© 2019 by Hailee Walker

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HAILEE WALKER

Helping to create healthy relationships

& mend troubled ones 

Contact

3.12 29/31 Lexington Drive,

Bella Vista, 2153

0410 549 930

hello@hillsrelationshipcentre.com.au

If sorry is the hardest word, is it better not to say it?

People in relationships make mistakes. So, should you apologise to your ex, or is it better to never say sorry?

 

 

Relationship breakdowns can leave emotional and mental scars. The aftermath of a breakup can leave residue in the form of broken promises, betrayed trust and often, a diminished sense of self-worth.

 

With such effects being evident after a breakup and lingering for months to years, is it ever a good idea to apologise to your ex for your actions and your role in the relationship breakdown?

Before you begin constructing your apology and attempt to remedy the past, you really should carefully examine your motives. Is your apology to simply alleviate your own guilt? Is it a ploy to win your ex back or to highlight how much you have grown as a person? If so, you should reconsider your apology altogether.

 

Even if your apology is surrounded with the best of intentions, you may do more harm than good. Exploring the past may open up old and painful wounds. There is a chance that the hurt you caused is greater than the guilt you feel. Just because you are mentally and emotionally able to process the past does not mean that your ex is in a place where they want to, or are able to.

 

If you feel you must apologise, be realistic about your expectations. In fact, have none. Your ex might react badly or completely ignore your attempts to connect. Perhaps your apology will be met with open ears. If so, still don’t expect to be forgiven.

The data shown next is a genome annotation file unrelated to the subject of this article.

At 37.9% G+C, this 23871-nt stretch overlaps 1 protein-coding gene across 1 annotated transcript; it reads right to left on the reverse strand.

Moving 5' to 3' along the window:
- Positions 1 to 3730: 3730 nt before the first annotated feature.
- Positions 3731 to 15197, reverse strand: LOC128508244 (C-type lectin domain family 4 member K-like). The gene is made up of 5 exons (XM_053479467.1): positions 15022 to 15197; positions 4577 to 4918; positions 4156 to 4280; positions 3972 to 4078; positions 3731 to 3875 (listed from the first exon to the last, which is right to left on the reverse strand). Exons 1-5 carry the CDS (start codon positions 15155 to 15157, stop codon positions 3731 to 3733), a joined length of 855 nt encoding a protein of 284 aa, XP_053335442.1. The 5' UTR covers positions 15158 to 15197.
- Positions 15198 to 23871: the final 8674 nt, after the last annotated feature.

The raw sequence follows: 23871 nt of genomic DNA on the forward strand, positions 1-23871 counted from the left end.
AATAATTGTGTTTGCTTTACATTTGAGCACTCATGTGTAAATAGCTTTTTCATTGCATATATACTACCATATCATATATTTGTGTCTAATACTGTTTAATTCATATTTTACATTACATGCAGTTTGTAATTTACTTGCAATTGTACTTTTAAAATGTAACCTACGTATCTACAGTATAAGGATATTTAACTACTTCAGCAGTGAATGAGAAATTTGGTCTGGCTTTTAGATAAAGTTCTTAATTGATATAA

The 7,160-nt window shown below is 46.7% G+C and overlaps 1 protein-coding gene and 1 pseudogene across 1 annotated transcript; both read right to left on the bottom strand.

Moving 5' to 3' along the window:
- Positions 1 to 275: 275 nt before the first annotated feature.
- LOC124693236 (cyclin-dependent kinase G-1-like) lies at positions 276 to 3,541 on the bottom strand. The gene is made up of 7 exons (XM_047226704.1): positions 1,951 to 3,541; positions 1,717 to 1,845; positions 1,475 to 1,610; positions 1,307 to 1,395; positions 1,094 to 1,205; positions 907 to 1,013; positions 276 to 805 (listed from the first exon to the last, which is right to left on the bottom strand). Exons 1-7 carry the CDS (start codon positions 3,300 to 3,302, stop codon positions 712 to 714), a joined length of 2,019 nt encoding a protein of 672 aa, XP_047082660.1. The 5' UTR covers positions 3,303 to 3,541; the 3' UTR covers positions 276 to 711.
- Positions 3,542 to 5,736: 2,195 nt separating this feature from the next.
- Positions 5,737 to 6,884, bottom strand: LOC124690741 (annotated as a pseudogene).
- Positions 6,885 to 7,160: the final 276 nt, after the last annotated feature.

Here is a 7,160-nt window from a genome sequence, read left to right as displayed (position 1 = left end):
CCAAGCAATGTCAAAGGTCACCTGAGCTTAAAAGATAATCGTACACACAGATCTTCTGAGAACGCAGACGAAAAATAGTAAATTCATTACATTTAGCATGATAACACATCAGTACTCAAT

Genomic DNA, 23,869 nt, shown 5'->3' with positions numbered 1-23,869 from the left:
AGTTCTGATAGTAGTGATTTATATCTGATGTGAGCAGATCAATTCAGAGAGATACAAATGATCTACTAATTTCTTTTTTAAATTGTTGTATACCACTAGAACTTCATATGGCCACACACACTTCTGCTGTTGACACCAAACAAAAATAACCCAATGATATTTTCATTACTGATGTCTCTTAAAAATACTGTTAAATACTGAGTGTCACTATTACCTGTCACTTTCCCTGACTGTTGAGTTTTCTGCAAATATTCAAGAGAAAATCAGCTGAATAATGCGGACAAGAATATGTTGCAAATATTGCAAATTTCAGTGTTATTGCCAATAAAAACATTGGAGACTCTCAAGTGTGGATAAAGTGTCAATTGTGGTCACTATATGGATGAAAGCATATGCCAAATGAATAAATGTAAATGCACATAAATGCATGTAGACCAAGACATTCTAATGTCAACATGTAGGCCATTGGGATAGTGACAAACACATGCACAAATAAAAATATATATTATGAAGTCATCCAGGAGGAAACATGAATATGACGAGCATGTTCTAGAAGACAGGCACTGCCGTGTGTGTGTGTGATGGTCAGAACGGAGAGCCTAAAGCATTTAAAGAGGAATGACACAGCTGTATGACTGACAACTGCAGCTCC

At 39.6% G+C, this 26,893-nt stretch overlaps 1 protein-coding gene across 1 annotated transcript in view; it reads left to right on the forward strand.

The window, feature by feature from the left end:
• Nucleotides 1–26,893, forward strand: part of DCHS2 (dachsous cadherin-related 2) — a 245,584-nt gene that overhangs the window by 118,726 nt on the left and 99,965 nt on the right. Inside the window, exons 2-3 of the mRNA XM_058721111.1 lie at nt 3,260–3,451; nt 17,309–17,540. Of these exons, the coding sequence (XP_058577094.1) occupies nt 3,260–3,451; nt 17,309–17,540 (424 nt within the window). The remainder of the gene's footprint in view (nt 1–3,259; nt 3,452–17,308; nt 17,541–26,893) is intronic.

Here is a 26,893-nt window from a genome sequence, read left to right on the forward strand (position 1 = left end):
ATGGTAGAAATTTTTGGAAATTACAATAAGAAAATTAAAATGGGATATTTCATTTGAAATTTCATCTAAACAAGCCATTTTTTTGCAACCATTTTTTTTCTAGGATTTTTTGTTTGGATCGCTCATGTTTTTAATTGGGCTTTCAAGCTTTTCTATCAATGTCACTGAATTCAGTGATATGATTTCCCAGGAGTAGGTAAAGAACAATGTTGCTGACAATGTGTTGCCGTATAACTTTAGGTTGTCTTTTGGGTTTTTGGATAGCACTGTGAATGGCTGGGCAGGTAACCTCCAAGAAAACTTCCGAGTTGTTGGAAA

However, there are times when taking responsibility for your actions and acknowledging the impact they had on others can create an opportunity for healing and closure. When you apologise well, you let the other person know, “I see you are hurting. I know I caused it and I am sorry.”

 

By letting that person see that you are sorry, your apology may come as a form of absolution. For your ex to see that you have learnt and grown from what you experienced together may in itself, bring a certain amount of peace.

 

If you feel you must apologise, be realistic about your expectations. In fact, have none. You may find that your ex has completely moved on and couldn’t give a hoot about you or your apology making it completely redundant. Your ex also might react badly or completely ignore your attempts to connect. Perhaps your apology will be met with open ears. If so, still don’t expect to be forgiven. Forgiving someone who has hurt and wronged you is a long and often difficult road to travel. Forgiveness is a personal journey, one that can take many years to conquer.

A guilty conscience is often the price we pay for the wrongs we inflict on others. Sometimes, the best way to heal wounds is to leave them alone. It may be wise to embark on a journey of self-forgiveness and leave your ex in the past, where they belong.

 

Sorry.

 

 

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